After months of discussions with the NBA, on Jan. 13 Dinwiddie will launch the digital investment vehicle using his $34.4 million Nets contract, The Athletic has learned. Dinwiddie has made changes to his product and has no longer tied the platform to his NBA contract, according to sources. “Spencer Dinwiddie’s advisors provided us with new information regarding a modified version of their digital token idea, which we are reviewing to determine whether the updated idea is permissible under league rules,” NBA chief communications officer Mike Bass told The Athletic in a statement.
Some Celtics fans will not want to hear this, but Isaiah Thomas, who was waived by the Clippers, is not an option. Evan Turner, who is expected to have his contract bought out by the Timberwolves, struggled in limited minutes for Atlanta this year. But he could be a good break-glass-in-case-of-emergency possibility for the Celtics if there are multiple injuries during the playoffs, because he has shown he can play well in Stevens’s system.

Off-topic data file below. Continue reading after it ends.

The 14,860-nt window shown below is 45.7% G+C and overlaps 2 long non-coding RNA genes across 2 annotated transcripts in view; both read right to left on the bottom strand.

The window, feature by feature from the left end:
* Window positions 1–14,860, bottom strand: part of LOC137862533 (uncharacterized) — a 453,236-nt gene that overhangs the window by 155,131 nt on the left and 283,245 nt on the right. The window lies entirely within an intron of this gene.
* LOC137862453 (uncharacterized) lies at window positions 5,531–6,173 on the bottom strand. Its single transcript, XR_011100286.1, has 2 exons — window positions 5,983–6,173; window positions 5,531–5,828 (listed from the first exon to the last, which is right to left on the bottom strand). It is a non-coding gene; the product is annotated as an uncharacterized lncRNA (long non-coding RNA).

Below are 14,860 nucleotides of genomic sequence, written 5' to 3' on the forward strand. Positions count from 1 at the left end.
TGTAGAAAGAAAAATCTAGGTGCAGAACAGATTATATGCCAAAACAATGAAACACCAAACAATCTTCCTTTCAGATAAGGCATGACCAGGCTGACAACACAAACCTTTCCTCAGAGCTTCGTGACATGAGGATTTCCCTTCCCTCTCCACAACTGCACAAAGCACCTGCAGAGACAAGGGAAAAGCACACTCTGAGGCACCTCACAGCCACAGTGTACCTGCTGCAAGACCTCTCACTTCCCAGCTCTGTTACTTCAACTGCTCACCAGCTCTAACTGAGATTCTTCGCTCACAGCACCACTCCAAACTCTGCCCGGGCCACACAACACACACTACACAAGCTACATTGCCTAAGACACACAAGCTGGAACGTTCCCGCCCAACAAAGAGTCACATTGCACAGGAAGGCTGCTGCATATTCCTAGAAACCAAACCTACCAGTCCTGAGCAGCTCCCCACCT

But I thought the Elam Ending was worth trying at lower levels when I first wrote about it three years ago. League officials told me then the idea was too “aggressive” for the G League, and they still don’t seem interested in adopting it there beyond maybe someday using it at the G League showcase. Why? What exactly do they have to lose? League officials argue it is dangerous to differentiate the G League too much from the NBA. That is not persuasive. The NBA has already introduced several key rules-based differences between the leagues. Crunch time under the Elam Ending is still basketball. G Leaguers are not going to forget how a clock works.